Weird Al Saves the Day

Written on by Kathryn Lerro

Remember the kids’ book, Alexander and the Terrible Horrible No Good Very Bad Day?

Well, I had one of those last Wednesday.

I hadn’t slept well the night before. There may have been MSG in the wonton soup I had for dinner—that always keeps me awake. Or it may have been the upsetting news I received at the dentist’s office. (Apparently the roots of a molar were damaged when I had my wisdom teeth removed many years ago. And now the tooth hurts and may have to be removed . . . very upsetting news, indeed.)  

So I started the day feeling off-kilter and cranky.   

I did some housework, made breakfast, packed Bill’s lunch (really his dinner. . . he gets his “lunch” break at 7 PM), and got ready to drive him to work. I’ve been driving him to work lately because his motorcycle has been in the shop awaiting parts for several weeks, and there’s no reasonably-priced place to park a car in Old City where he works.

Getting there wasn’t too bad, but on the way home I had no fewer than 3 near-misses. People were pulling out of side-streets in front of me, changing lanes without signaling, and making left-hand turns across traffic when I was coming the other way.

I got home—relieved that the car and I were unharmed. But as I began tidying the kitchen I got an unpleasant surprise: I noticed a hole had been chewed in a bag of cookies.

Oh great. There’s a mouse in our house.

We’ve only had one other mouse in this house, and it took us almost ten months to get rid of the sneaky devil. Here we go again. . . .

I muddled through the rest of the day, too tired to get much work done, and drove back to Old City at 10 PM to pick Bill up. It was an easy drive with very little traffic. I felt free, cruising along on Columbus Boulevard in the crisp night air. As I drove past the colored light display at Spruce Harbor Park I imagined I was looking at the northern lights. It made me relax, and I smiled thinking the day was going to wind up okay after all.

But when Bill and I got back to our neighborhood, we couldn’t find a place to park. We drove around and around and around. At 11:15, after 40 minutes (yes, 40 minutes!) of hunting, we finally found a spot at a meter. This meant that the next morning—a morning when I could really use a little extra sleep—I’d have to move the car by 8 AM to avoid getting a ticket.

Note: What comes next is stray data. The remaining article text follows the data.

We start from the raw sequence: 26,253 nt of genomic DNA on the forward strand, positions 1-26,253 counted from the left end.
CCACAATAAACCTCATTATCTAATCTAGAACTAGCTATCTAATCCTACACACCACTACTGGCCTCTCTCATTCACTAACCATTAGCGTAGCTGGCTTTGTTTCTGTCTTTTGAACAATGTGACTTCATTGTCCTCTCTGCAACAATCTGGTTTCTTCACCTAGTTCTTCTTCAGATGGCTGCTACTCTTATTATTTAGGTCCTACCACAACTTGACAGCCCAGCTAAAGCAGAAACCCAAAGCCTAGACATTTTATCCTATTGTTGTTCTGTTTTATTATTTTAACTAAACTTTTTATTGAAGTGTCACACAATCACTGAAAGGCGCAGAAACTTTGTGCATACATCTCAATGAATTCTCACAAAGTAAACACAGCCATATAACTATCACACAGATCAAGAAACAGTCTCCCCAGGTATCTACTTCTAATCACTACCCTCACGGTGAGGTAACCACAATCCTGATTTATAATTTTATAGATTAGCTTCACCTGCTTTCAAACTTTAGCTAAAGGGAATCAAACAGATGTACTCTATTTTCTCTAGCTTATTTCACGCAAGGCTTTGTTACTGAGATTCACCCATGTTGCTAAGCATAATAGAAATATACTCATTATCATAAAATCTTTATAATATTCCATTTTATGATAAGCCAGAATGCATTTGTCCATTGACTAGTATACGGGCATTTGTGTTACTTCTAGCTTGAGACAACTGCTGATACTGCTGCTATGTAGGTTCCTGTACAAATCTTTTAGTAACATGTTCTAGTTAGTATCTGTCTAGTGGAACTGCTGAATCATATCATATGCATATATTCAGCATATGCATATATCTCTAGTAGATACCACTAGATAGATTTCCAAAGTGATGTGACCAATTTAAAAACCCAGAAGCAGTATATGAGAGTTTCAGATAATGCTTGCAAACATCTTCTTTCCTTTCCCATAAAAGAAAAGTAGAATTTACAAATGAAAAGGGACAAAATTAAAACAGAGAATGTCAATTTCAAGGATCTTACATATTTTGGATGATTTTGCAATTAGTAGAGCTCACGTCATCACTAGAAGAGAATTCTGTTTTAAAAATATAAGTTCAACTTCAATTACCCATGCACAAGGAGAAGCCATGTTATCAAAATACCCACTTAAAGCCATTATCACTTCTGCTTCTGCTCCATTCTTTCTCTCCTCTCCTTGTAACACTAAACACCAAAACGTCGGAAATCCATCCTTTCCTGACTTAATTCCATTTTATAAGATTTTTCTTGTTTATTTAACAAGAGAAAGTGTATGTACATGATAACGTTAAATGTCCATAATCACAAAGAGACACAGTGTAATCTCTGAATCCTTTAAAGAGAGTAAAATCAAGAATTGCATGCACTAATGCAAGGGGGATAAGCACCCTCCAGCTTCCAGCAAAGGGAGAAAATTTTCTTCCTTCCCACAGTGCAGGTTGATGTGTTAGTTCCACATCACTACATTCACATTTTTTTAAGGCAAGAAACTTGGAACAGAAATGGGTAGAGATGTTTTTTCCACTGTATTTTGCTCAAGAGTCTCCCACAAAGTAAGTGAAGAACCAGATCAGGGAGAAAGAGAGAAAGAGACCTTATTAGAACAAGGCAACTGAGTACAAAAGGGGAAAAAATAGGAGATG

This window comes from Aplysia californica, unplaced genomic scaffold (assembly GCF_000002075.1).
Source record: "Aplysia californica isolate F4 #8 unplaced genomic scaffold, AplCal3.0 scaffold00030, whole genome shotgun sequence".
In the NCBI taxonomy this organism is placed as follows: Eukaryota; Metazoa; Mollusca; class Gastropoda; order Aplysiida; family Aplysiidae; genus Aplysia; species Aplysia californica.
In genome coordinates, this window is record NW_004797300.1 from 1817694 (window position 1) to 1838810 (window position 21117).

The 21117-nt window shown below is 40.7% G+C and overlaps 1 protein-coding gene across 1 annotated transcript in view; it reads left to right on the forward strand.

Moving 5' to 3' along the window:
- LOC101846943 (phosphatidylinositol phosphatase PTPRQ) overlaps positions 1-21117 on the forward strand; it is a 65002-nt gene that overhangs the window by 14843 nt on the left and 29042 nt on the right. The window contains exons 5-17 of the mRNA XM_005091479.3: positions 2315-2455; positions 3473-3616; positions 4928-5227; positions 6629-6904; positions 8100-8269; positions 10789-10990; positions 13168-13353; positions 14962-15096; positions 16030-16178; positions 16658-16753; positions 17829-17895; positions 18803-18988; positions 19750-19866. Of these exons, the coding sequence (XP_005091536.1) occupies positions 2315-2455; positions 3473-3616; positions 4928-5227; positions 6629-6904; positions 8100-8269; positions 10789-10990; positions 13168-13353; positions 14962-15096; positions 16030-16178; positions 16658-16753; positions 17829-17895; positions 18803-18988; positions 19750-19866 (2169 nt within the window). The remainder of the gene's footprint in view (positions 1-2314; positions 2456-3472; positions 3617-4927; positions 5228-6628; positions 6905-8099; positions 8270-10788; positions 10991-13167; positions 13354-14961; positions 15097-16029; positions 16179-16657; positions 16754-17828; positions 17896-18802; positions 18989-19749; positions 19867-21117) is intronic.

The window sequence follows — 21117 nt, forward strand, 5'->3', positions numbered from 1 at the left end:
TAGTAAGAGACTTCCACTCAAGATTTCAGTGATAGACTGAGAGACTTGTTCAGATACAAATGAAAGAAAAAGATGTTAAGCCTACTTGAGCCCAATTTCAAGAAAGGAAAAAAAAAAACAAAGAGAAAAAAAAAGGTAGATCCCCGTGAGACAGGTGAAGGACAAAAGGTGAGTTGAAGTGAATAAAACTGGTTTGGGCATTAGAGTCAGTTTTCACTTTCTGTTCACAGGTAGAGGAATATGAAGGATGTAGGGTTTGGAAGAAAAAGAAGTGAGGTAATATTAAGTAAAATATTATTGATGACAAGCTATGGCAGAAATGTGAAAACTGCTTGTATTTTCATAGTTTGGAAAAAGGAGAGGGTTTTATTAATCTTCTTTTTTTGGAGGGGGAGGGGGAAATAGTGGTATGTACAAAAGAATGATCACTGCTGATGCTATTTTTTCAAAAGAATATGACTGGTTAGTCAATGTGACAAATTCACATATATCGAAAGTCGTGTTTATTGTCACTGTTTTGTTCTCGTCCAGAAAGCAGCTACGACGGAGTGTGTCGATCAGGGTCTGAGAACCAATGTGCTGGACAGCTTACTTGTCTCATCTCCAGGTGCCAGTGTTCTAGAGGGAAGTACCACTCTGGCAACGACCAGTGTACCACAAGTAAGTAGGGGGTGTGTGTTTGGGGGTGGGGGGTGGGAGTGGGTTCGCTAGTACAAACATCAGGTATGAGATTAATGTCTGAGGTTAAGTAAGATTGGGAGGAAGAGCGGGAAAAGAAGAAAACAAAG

I was fighting back tears as we entered the house and I put the kettle on for tea. I was exhausted and I felt like this day was about to push me over the edge. I knew I had to make a conscious decision to hold it together, but I just didn’t know how.

An idea came to me.

I noticed Bill was making himself a sandwich—a bologna sandwich.

We had heard a Weird Al Yankovic song a few days earlier, which we hadn’t heard before. It’s a silly song about lunchmeat, a spoof of the song My Sharona.

Weird Al’s version is called My Bologna.

Most Americans mispronounce bologna, calling it “baloney”—I do, too. A more correct way to say it (though still not the way an Italian would say it) is “bah-low-nah,” which is the way Weird Al pronounces it in his song.

So, with Weird Al’s song in mind, I turned toward Bill and said,

“I see you’re making yourself a bah-low-nah sandwich.”

Bill looked over at me with a sly smile . . . he saw where I was going with this.

“Yes,” he replied, repeating the words of the song,

“I’m making it with muh-muh-muh my bah-low-nah.”

We laughed. The tension of the difficult day had started to crack.

As we sat in the kitchen having our snack, I played the YouTube video of the song, and we laughed some more. Then we watched a few of Weird Al’s other treasures, the funniest of which was Living with a Hernia (to the tune of Living in America).

We said our goodnights.

I went to bed smiling.

I slept well.

Thursday was a better day.              


Photo by Chris Favero from USA / CC BY-SA (https://creativecommons.org/licenses/by-sa/2.0)

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